What does this mean exactly?
I'm a bit confused about the part with z-score. It seems to be important when testing hypothesis.
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The notation '$X_k \in N(\mu,\sigma)$' in your source means that the random variable $X_k$ has a normal distribution with mean $\mu$ and standard deviation $\sigma$. The second symbol in $N(\cdot,\cdot)$ denotes the standard deviation, NOT the variance. This was brought to my attention by @Dilip Sarwate (see comment below).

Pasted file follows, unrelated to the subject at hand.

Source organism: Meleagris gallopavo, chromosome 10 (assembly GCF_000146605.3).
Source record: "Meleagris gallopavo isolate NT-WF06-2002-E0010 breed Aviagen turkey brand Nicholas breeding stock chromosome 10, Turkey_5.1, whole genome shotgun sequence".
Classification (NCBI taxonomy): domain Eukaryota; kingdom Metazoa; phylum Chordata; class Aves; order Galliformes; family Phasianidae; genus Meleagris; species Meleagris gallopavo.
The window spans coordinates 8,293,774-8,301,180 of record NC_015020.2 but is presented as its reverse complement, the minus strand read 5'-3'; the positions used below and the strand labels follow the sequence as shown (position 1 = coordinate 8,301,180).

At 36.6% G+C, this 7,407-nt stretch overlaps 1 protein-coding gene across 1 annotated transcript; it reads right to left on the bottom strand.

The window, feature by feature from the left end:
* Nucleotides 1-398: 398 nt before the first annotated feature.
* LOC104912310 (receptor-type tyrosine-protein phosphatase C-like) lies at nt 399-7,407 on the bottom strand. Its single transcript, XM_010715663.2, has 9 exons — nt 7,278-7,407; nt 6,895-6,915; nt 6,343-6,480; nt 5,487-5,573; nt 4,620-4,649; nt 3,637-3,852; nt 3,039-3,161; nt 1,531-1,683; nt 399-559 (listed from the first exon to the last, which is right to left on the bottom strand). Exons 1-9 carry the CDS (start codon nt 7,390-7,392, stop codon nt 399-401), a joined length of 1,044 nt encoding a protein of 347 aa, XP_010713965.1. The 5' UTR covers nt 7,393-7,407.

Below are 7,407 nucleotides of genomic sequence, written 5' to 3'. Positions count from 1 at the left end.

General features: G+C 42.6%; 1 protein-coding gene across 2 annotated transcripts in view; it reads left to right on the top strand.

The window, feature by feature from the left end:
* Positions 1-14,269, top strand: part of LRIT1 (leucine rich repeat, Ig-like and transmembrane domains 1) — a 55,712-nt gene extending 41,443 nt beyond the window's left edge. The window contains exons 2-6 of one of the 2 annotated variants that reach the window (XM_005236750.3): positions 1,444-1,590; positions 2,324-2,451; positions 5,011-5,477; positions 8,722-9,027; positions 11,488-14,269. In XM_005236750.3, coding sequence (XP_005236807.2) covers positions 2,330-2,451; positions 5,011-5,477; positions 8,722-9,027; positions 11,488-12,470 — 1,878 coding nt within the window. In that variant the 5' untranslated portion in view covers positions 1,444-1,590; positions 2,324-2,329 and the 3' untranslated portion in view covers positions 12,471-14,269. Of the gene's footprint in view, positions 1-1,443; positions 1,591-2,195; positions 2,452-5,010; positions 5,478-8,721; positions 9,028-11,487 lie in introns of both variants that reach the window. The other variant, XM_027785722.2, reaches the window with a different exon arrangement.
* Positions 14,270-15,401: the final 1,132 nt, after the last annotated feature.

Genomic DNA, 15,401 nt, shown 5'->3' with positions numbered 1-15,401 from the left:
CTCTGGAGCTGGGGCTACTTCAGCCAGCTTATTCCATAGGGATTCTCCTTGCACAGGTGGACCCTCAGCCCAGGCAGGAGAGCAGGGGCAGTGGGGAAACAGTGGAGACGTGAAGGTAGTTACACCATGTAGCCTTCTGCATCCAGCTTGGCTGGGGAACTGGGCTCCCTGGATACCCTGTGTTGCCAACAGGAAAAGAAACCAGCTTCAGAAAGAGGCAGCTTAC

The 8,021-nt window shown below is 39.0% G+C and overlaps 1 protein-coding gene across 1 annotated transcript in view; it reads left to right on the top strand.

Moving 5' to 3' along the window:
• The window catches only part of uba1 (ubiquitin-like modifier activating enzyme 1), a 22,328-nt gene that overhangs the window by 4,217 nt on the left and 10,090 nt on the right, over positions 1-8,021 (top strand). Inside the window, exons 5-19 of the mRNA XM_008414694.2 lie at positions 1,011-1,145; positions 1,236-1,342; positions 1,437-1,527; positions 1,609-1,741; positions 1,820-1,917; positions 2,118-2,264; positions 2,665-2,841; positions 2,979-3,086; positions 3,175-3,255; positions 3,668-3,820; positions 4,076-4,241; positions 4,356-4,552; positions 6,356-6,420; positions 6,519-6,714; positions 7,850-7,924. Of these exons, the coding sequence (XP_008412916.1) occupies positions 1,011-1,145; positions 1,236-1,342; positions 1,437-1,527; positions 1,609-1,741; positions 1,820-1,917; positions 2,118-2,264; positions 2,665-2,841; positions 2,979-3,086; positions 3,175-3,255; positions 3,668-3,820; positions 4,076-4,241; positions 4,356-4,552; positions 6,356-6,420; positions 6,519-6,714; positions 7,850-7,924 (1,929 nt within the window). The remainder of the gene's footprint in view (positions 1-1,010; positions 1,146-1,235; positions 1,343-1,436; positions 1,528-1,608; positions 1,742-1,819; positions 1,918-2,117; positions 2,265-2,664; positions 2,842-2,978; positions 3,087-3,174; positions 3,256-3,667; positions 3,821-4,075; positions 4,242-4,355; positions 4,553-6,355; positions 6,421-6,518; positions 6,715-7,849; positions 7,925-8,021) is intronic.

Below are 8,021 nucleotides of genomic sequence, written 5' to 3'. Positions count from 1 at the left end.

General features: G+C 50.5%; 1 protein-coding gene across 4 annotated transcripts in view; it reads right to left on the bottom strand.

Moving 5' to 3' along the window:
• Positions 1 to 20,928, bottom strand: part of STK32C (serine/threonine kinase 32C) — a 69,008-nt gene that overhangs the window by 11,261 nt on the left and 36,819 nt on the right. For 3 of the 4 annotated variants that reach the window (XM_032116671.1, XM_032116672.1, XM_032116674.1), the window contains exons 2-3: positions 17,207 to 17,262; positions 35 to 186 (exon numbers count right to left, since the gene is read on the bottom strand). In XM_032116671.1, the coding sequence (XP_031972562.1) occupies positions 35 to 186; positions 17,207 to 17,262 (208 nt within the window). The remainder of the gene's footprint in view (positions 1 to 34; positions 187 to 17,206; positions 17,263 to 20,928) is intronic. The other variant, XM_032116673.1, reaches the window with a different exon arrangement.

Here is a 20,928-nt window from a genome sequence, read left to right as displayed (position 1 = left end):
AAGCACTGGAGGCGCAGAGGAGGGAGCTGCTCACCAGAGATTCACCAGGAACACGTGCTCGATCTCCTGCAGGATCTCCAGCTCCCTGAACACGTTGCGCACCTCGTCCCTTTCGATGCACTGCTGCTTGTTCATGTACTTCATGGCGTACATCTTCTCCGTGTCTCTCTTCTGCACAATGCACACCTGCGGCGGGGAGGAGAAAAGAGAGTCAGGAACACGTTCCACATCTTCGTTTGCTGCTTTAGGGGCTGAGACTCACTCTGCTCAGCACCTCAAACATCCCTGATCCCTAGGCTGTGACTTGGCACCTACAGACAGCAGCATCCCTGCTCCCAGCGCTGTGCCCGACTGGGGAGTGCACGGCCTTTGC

It is more common to see the notation '$Y \sim N(u,\sigma^2)$' where the symbol '$\sim$' is prefered to '$\in$', which is more relevant to indicate membership of an element in a set, and where the second symbol in $N(\cdot,\cdot)$ denotes the variance. However, some softwares/programming languages also use standard deviation instead of variance as the second parameter (e.g. functions
[dpqr]norm in R).